“Development Drowned and Reborn is a “Blues geography” of New Orleans, one that compels readers to return to the history of the Black freedom struggle there to reckon with its unfinished business. Reading contemporary policies of abandonment against the grain, Clyde Woods explores how Hurricane Katrina brought long-standing structures of domination into view. In so doing, Woods delineates the roots of neoliberalism in the region and a history of resistance.
Written in dialogue with social movements, this book offers tools for comprehending the racist dynamics of U.S. culture and economy. Following his landmark study, Development Arrested, Woods turns to organic intellectuals, Blues musicians, and poor and working people to instruct readers in this future-oriented history of struggle. Through this unique optic, Woods delineates a history, methodology, and epistemology to grasp alternative visions of development.
Woods contributes to debates about the history and geography of neoliberalism. The book suggests that the prevailing focus on neoliberalism at national and global scales has led to a neglect of the regional scale. Specifically, it observes that theories of neoliberalism have tended to overlook New Orleans as an epicenter where racial, class, gender, and regional hierarchies have persisted for centuries. Through this Blues geography, Woods excavates the struggle for a new society.”
“Why does race seem to color almost every feature of our moral and political universe? Why does a perpetual cycle of slavery—in all its political, intellectual, and cultural forms—continue to define the Black experience? And why is anti-Black violence such a predominant feature not only in the United States but around the world? These are just some of the compelling questions that animate Afropessimism, Frank B. Wilderson III’s seminal work on the philosophy of Blackness.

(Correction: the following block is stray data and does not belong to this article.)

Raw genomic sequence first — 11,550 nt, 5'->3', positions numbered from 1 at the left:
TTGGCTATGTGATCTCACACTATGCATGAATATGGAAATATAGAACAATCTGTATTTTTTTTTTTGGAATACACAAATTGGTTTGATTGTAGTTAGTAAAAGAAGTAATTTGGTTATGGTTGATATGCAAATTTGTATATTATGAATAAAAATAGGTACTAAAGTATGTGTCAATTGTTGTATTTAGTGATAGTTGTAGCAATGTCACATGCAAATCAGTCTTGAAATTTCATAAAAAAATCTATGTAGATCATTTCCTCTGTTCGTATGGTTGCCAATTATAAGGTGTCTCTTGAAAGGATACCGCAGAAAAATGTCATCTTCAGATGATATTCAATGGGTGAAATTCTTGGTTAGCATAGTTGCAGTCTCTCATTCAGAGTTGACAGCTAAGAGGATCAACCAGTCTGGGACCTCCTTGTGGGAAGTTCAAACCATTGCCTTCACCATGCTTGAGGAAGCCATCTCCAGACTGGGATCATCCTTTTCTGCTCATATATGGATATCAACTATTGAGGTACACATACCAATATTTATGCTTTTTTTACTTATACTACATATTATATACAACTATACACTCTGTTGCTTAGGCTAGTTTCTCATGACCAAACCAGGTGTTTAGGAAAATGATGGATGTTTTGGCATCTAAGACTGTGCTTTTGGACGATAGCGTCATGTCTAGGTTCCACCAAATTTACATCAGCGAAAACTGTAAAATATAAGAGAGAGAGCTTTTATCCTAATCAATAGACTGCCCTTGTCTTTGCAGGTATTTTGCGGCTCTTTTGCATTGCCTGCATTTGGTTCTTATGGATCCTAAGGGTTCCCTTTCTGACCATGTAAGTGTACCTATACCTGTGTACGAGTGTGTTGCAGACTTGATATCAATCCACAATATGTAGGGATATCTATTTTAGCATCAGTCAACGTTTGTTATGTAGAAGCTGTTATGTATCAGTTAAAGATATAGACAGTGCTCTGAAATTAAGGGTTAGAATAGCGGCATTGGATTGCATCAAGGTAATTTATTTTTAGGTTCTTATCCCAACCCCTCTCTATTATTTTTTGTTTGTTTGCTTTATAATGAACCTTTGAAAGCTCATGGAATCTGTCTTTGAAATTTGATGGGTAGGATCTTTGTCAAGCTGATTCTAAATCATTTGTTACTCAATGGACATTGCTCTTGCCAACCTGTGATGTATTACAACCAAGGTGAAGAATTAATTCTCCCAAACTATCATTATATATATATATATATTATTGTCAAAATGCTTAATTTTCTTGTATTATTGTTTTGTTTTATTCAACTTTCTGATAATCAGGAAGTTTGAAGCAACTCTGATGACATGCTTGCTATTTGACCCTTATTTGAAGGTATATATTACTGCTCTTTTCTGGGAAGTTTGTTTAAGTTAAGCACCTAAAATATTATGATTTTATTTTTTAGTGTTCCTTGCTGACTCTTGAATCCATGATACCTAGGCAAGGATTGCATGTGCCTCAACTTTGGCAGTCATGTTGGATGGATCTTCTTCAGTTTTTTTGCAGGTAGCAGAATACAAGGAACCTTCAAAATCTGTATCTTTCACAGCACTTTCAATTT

Combining precise philosophy with a torrent of memories, Wilderson presents the tenets of an increasingly prominent intellectual movement that sees Blackness through the lens of perpetual slavery. Drawing on works of philosophy, literature, film, and critical theory, he shows that the social construct of slavery, as seen through pervasive anti-Black subjugation and violence, is hardly a relic of the past but the very engine that powers our civilization, and that without this master-slave dynamic, the calculus bolstering world civilization would collapse. Unlike any other disenfranchised group, Wilderson argues, Blacks alone will remain essentially slaves in the larger Human world, where they can never be truly regarded as Human beings, where, “at every scale of abstraction, violence saturates Black life.”
7. On Racial Capitalism, Black Internationalism, and Cultures of Resistance
“Cedric J. Robinson is considered one of the doyens of Black Studies and a pioneer in study of the Black Radical Tradition. His works have been essential texts, deconstructing racial capitalism and inspiring insurgent movements from Ferguson to the West Bank. For the first time, Robinson’s essays come together, spanning over four decades and reflective of his diverse interests in the interconnections between culture and politics, radical social theory and classic and modern political philosophy. Themes explored include Africa and Black internationalism, World politics, race and US Foreign Policy, representations of Blackness in popular culture, and reflections on popular resistance to racial capitalism, white supremacy and more. Accompanied by an introduction by H. L. T. Quan and a foreword by Ruth Wilson Gilmore, this collection, which includes previously unpublished materials, extends the many contributions by a giant in Black radical thought”